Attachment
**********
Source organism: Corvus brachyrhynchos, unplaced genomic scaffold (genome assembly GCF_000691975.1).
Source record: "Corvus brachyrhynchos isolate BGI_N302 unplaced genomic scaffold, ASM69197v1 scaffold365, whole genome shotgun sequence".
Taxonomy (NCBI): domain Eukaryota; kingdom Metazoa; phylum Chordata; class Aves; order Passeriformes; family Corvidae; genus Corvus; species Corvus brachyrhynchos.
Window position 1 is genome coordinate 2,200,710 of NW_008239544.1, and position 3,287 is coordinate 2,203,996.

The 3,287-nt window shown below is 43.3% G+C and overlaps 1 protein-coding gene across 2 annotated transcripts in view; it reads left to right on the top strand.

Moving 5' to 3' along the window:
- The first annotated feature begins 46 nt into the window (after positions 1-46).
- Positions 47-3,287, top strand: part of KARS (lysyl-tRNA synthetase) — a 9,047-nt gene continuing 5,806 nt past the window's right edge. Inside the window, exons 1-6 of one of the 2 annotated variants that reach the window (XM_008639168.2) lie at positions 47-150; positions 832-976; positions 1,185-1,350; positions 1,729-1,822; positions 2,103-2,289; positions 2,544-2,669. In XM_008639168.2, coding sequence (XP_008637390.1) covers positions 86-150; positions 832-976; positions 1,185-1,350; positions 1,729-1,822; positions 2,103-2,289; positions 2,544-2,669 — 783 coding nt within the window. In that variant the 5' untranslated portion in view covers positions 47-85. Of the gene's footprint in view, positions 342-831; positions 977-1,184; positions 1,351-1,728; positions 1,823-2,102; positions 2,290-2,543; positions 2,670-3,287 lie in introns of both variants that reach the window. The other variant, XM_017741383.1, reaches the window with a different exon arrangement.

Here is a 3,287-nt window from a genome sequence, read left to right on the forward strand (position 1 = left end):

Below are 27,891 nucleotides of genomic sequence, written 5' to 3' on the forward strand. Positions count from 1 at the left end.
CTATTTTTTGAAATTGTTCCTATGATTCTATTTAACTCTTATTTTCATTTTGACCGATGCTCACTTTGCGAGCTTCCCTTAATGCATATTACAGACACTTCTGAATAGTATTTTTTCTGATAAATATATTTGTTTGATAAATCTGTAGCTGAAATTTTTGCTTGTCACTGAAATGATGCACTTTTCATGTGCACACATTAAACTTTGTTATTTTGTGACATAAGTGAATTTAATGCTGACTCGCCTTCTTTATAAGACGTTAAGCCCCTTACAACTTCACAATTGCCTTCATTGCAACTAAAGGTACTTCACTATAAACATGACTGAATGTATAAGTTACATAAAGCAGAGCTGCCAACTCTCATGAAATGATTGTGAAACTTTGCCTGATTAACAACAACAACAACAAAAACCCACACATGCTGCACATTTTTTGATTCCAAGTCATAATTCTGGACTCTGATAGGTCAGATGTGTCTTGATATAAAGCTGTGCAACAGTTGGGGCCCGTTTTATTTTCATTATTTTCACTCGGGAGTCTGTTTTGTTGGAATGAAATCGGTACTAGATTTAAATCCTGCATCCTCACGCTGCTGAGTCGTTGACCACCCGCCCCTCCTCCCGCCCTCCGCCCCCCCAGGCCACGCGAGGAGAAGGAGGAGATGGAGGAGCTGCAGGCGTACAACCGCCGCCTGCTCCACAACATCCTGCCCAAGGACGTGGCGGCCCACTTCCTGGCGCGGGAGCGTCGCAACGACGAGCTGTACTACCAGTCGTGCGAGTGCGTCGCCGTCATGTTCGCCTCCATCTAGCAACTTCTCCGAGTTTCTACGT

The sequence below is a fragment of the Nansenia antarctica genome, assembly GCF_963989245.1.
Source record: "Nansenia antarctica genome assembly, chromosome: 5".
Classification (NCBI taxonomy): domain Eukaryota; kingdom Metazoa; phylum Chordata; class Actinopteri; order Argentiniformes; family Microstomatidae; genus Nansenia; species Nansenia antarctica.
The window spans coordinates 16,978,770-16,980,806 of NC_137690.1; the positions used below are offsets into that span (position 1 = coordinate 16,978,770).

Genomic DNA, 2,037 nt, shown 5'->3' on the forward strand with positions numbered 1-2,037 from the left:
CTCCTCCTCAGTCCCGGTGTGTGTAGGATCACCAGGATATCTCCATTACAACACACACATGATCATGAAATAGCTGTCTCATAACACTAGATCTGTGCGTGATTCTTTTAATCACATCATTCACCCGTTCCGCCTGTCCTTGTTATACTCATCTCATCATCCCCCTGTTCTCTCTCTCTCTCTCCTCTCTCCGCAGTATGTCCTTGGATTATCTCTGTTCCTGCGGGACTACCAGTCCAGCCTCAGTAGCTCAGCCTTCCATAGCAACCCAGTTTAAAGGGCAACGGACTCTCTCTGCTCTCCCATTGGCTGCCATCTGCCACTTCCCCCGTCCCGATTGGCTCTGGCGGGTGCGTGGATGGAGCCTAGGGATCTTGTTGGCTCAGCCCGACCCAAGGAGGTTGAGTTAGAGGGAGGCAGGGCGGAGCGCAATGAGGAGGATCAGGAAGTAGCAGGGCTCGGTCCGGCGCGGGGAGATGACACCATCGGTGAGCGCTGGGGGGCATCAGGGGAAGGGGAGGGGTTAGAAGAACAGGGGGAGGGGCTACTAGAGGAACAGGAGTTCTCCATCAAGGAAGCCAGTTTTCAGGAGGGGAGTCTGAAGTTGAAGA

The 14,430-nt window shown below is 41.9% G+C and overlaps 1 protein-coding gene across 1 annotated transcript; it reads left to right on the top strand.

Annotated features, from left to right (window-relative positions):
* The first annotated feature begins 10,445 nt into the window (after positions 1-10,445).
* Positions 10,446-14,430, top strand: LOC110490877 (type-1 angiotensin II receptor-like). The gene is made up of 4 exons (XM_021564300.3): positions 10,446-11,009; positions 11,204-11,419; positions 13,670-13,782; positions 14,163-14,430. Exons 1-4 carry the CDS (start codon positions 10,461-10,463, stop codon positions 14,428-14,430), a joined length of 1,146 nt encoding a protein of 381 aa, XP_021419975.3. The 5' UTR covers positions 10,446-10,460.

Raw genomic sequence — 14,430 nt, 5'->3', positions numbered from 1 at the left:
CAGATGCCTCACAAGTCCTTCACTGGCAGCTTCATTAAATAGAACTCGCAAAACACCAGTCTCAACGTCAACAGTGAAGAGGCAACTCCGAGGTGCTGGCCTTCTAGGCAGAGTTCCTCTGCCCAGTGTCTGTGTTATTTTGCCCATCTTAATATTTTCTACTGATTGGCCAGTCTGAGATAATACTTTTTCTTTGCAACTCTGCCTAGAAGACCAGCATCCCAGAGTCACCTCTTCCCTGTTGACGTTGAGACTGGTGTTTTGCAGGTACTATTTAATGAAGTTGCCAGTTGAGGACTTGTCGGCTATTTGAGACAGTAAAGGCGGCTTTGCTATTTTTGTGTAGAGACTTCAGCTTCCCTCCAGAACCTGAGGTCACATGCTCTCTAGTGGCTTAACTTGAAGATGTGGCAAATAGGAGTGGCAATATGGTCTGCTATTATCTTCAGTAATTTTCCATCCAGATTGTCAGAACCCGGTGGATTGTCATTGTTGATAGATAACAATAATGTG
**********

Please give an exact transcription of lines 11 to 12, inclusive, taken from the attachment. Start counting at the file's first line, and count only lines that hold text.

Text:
CTATTTTTTGAAATTGTTCCTATGATTCTATTTAACTCTTATTTTCATTTTGACCGATGCTCACTTTGCGAGCTTCCCTTAATGCATATTACAGACACTTCTGAATAGTATTTTTTCTGATAAATATATTTGTTTGATAAATCTGTAGCTGAAATTTTTGCTTGTCACTGAAATGATGCACTTTTCATGTGCACACATTAAACTTTGTTATTTTGTGACATAAGTGAATTTAATGCTGACTCGCCTTCTTTATAAGACGTTAAGCCCCTTACAACTTCACAATTGCCTTCATTGCAACTAAAGGTACTTCACTATAAACATGACTGAATGTATAAGTTACATAAAGCAGAGCTGCCAACTCTCATGAAATGATTGTGAAACTTTGCCTGATTAACAACAACAACAACAAAAACCCACACATGCTGCACATTTTTTGATTCCAAGTCATAATTCTGGACTCTGATAGGTCAGATGTGTCTTGATATAAAGCTGTGCAACAGTTGGGGCCCGTTTTATTTTCATTATTTTCACTCGGGAGTCTGTTTTGTTGGAATGAAATCGGTACTAGATTTAAATCCTGCATCCTCACGCTGCTGAGTCGTTGACCACCCGCCCCTCCTCCCGCCCTCCGCCCCCCCAGGCCACGCGAGGAGAAGGAGGAGATGGAGGAGCTGCAGGCGTACAACCGCCGCCTGCTCCACAACATCCTGCCCAAGGACGTGGCGGCCCACTTCCTGGCGCGGGAGCGTCGCAACGACGAGCTGTACTACCAGTCGTGCGAGTGCGTCGCCGTCATGTTCGCCTCCATCTAGCAACTTCTCCGAGTTTCTACGT

The sequence below is a fragment of the Nansenia antarctica genome, assembly GCF_963989245.1.